Lyft drivers in California sued the ride-share company back in 2013 over their employment status. The drivers wished to be classified as full-time employees instead of independent contractors so that they would be eligible for benefits from the company. Now, over two years later Lyft has agreed to settle the class-action lawsuit.
Lyft Inc. has agreed to pay $12.25 million and change how it treats its California drivers to settle claims of unfair treatment, while rival Uber Technologies Inc. heads toward trial to fight similar demands by its drivers.
The proposed settlement would allow Lyft to deactivate drivers only for specified reasons rather than terminating them at will, according to a court filing Tuesday. Lawyers for the drivers asked a federal judge in San Francisco to approve the accord.
The agreement provides for a $12.25 million settlement fund. Drivers in California would receive a portion of the settlement based on the number of hours they have worked for Lyft.
“We are pleased to have resolved this matter on terms that preserve the flexibility of drivers to control when, where and for how long they drive on the platform and enable consumers to continue benefiting from safe, affordable transportation,” Kristin Sverchek, general counsel for Lyft, said in an e-mailed statement.
The drivers didn’t get everything they wanted in the lawsuit. They argued they were employees entitled to minimum wage, reimbursement for expenses, overtime and other benefits.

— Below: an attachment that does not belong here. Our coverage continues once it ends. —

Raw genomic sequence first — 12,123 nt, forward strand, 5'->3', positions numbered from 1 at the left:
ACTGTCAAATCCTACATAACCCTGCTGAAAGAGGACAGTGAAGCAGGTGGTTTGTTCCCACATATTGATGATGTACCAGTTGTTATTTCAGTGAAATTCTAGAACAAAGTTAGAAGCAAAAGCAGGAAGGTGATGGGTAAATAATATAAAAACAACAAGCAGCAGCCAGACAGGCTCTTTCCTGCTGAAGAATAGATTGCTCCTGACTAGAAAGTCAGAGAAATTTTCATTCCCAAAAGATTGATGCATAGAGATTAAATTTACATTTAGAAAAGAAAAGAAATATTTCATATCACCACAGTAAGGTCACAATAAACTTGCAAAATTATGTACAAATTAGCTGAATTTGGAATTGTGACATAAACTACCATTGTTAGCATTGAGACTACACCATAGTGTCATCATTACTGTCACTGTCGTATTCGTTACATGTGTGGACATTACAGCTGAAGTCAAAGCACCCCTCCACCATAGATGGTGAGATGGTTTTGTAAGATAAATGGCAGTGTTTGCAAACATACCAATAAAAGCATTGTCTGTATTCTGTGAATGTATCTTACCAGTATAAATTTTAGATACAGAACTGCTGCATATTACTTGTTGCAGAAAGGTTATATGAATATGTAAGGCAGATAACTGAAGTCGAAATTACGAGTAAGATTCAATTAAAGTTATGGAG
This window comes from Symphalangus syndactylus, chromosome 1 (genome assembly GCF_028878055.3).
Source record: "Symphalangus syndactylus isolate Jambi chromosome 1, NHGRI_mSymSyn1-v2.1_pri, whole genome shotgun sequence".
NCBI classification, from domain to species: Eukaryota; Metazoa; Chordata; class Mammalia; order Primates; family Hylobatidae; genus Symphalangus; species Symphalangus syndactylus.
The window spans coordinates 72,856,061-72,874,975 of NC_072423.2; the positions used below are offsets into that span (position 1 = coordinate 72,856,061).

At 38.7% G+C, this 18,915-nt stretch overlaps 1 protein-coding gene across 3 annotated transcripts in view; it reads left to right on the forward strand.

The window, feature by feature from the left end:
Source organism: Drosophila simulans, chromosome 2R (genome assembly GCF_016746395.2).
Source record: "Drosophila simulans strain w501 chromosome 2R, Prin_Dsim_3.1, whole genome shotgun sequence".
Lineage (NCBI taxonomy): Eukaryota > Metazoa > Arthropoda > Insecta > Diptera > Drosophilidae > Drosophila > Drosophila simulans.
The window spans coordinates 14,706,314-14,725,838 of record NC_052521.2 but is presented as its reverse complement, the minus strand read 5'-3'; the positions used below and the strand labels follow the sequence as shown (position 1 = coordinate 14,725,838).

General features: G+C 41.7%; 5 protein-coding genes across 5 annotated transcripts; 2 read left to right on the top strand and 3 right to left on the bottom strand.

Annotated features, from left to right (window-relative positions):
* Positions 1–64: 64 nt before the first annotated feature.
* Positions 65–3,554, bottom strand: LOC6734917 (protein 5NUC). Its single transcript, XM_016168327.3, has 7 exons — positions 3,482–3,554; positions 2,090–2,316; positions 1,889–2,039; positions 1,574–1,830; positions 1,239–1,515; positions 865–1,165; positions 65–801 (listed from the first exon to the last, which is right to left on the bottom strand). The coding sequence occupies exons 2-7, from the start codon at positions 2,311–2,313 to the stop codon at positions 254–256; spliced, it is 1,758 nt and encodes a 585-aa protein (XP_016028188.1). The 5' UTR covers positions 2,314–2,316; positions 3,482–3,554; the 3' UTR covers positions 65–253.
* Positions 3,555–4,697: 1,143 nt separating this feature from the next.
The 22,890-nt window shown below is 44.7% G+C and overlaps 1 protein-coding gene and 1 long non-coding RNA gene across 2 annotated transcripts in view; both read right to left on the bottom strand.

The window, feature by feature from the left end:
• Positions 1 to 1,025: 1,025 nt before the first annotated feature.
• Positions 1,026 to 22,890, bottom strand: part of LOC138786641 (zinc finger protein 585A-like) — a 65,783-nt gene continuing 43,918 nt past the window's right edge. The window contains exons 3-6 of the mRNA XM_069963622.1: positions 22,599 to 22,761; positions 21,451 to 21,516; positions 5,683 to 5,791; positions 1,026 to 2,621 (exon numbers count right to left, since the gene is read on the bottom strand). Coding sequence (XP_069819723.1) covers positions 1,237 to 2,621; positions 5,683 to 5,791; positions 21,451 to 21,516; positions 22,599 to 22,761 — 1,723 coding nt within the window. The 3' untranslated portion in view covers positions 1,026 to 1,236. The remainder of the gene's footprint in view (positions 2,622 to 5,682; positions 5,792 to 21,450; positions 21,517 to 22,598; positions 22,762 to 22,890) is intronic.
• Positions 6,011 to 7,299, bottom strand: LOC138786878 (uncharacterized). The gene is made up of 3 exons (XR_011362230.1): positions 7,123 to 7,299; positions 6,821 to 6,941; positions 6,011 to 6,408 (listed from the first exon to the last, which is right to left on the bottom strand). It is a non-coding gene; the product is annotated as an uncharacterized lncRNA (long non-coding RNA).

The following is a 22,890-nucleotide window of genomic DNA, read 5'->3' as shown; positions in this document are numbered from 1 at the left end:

“The agreement does not make any change to the classification of Lyft’s California drivers who will continue to operate as independent contractors,” the company said in the statement.
Uber is scheduled to face its drivers at a trial in June over claims they should be treated as employees rather than contractors.
The deal indicates Lyft and Uber may be able to escape the threat of lawsuits by their drivers, a major question mark lingering over their businesses. Both companies and much of the so-called sharing economy rely on the flexible labor of independent contractors to make their business models work. In an investor prospectus, Morgan Stanley listed worker classification as a risk factor for an investment in Uber. Some investors believe the question should be resolved before either company could go public.
Lyft recently closed a $1 billion round of financing that valued the company at $5.5 billion. The round essentially doubled the San Francisco-based company’s total funding to date. General Motors contributed $500 million to the round. Uber, which is competing globally and has raised more than $10 billion, has aggressively competed with Lyft on pricing. Both companies dropped fares in cities across the U.S. this month.
The case is Cotter v. Lyft Inc., 13-04065, U.S. District Court, Northern District of California (San Francisco).